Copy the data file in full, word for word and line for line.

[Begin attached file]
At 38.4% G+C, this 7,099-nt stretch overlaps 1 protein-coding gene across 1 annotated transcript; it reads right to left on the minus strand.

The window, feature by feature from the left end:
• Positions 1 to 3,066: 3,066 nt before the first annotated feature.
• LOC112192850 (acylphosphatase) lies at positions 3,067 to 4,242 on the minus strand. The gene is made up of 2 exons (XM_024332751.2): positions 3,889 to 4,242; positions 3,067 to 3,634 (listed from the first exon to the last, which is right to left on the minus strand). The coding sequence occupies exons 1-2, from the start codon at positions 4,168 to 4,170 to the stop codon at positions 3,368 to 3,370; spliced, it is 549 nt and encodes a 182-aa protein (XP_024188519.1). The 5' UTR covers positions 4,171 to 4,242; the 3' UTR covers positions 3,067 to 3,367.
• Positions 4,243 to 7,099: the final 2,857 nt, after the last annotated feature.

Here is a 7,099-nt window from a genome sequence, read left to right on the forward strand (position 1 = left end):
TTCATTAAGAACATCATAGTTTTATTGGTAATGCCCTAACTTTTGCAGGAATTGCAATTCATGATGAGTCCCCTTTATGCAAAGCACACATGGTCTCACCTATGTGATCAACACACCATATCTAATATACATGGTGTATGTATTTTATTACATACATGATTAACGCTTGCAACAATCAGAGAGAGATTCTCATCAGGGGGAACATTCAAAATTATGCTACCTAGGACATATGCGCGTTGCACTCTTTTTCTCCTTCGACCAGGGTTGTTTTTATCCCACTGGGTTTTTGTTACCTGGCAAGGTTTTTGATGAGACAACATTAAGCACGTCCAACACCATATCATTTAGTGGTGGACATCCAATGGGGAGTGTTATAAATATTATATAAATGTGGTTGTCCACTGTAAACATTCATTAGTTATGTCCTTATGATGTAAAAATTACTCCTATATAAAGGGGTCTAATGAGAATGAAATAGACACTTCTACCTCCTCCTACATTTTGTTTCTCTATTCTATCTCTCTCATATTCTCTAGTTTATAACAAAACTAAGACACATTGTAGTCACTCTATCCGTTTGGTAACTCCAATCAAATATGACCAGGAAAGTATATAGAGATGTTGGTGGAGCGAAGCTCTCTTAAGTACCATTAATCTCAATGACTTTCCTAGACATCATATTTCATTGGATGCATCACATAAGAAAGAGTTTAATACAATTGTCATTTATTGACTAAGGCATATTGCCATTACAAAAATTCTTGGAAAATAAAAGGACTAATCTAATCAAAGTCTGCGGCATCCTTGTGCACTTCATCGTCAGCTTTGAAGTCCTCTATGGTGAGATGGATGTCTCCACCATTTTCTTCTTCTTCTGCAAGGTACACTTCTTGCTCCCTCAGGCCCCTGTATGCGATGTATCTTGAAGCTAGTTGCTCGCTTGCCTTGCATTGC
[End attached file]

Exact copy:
At 38.4% G+C, this 7,099-nt stretch overlaps 1 protein-coding gene across 1 annotated transcript; it reads right to left on the minus strand.

The window, feature by feature from the left end:
• Positions 1 to 3,066: 3,066 nt before the first annotated feature.
• LOC112192850 (acylphosphatase) lies at positions 3,067 to 4,242 on the minus strand. The gene is made up of 2 exons (XM_024332751.2): positions 3,889 to 4,242; positions 3,067 to 3,634 (listed from the first exon to the last, which is right to left on the minus strand). The coding sequence occupies exons 1-2, from the start codon at positions 4,168 to 4,170 to the stop codon at positions 3,368 to 3,370; spliced, it is 549 nt and encodes a 182-aa protein (XP_024188519.1). The 5' UTR covers positions 4,171 to 4,242; the 3' UTR covers positions 3,067 to 3,367.
• Positions 4,243 to 7,099: the final 2,857 nt, after the last annotated feature.

Here is a 7,099-nt window from a genome sequence, read left to right on the forward strand (position 1 = left end):
TTCATTAAGAACATCATAGTTTTATTGGTAATGCCCTAACTTTTGCAGGAATTGCAATTCATGATGAGTCCCCTTTATGCAAAGCACACATGGTCTCACCTATGTGATCAACACACCATATCTAATATACATGGTGTATGTATTTTATTACATACATGATTAACGCTTGCAACAATCAGAGAGAGATTCTCATCAGGGGGAACATTCAAAATTATGCTACCTAGGACATATGCGCGTTGCACTCTTTTTCTCCTTCGACCAGGGTTGTTTTTATCCCACTGGGTTTTTGTTACCTGGCAAGGTTTTTGATGAGACAACATTAAGCACGTCCAACACCATATCATTTAGTGGTGGACATCCAATGGGGAGTGTTATAAATATTATATAAATGTGGTTGTCCACTGTAAACATTCATTAGTTATGTCCTTATGATGTAAAAATTACTCCTATATAAAGGGGTCTAATGAGAATGAAATAGACACTTCTACCTCCTCCTACATTTTGTTTCTCTATTCTATCTCTCTCATATTCTCTAGTTTATAACAAAACTAAGACACATTGTAGTCACTCTATCCGTTTGGTAACTCCAATCAAATATGACCAGGAAAGTATATAGAGATGTTGGTGGAGCGAAGCTCTCTTAAGTACCATTAATCTCAATGACTTTCCTAGACATCATATTTCATTGGATGCATCACATAAGAAAGAGTTTAATACAATTGTCATTTATTGACTAAGGCATATTGCCATTACAAAAATTCTTGGAAAATAAAAGGACTAATCTAATCAAAGTCTGCGGCATCCTTGTGCACTTCATCGTCAGCTTTGAAGTCCTCTATGGTGAGATGGATGTCTCCACCATTTTCTTCTTCTTCTGCAAGGTACACTTCTTGCTCCCTCAGGCCCCTGTATGCGATGTATCTTGAAGCTAGTTGCTCGCTTGCCTTGCATTGC